About Disaster Readiness Modernization
California, like states across the country, is drawing on the lessons of the pandemic to think differently about disaster planning, so that the next statewide crisis will be less severe, less deadly. Here’s what we know: COVID-19 has shown that California’s disaster response system must be modernized.
Hospitals must have the necessary time and flexibility to ensure that emergency services will be available to all Californians when the next disaster occurs, while also prioritizing investments that will build the health care delivery system of tomorrow.
The Hospital Disaster Preparedness Plan will ensure that every hospital building can withstand a major earthquake, providing the most comprehensive safety measures to protect patients and health care workers alike and that essential emergency care services can continue to be available to any community struck by earthquake or other disaster.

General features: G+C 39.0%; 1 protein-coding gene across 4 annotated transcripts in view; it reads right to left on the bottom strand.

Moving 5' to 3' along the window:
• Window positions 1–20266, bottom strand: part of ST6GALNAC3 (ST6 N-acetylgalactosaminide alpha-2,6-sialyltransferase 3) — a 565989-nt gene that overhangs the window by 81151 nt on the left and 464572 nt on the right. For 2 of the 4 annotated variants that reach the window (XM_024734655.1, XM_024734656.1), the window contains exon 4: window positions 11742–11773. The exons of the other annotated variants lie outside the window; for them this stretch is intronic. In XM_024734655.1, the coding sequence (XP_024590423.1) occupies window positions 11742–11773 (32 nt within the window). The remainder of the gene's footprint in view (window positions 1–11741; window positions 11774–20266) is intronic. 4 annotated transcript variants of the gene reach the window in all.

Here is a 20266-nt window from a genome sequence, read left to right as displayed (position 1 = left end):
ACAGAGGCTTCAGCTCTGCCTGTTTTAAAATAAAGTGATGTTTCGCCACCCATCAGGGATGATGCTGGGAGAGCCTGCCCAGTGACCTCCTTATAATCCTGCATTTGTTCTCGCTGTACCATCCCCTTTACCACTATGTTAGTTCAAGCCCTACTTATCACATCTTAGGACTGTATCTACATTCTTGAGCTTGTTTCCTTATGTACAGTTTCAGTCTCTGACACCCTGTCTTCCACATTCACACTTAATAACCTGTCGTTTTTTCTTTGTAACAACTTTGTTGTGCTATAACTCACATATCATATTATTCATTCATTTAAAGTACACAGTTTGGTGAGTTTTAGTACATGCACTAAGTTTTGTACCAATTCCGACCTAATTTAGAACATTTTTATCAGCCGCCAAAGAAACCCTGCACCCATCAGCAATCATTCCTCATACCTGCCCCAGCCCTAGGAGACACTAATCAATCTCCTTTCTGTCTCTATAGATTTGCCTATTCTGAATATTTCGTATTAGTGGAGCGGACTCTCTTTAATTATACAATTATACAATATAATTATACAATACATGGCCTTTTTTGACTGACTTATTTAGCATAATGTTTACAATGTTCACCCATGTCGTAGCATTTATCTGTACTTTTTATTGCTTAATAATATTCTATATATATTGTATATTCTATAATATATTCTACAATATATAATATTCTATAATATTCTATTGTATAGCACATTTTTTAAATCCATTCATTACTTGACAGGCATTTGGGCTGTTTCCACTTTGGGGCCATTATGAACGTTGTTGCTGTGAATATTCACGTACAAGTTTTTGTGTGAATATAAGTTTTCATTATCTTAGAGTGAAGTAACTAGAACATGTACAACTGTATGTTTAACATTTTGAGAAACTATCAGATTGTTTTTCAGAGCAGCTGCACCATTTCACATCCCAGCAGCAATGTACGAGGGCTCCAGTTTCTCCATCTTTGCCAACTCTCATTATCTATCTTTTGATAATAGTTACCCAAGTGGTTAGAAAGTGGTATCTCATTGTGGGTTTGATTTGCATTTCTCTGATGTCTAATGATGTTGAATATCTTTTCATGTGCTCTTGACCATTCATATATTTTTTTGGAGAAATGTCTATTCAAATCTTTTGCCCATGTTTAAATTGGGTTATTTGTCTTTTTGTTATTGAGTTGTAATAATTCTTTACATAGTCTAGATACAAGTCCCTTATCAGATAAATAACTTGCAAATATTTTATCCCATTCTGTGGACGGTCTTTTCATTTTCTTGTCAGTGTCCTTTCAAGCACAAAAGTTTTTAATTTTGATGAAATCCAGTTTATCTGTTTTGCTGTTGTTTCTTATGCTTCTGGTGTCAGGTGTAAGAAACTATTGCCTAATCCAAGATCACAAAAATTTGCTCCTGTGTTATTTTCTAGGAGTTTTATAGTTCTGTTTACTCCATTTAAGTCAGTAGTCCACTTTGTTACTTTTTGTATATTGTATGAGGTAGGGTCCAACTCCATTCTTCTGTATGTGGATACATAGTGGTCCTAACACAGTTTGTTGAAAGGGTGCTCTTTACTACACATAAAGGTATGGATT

Under a new state law, most general acute care hospitals will need to post public notices and report annual status updates on their compliance with 2030 seismic requirements by the end of 2023.
FEMA public assistance represents an important source of funding to help governmental and not-for-profit hospitals and health systems offset COVID-19 related expenses. However, CHA members have experience numerous delays in getting their applications processed.
The Department of Health Care Access and Information (HCAI) has released an Advisory Guide that addresses frequently asked questions about the Nonstructural Performance Category-5 (NPC-5) water rationing plan requirement.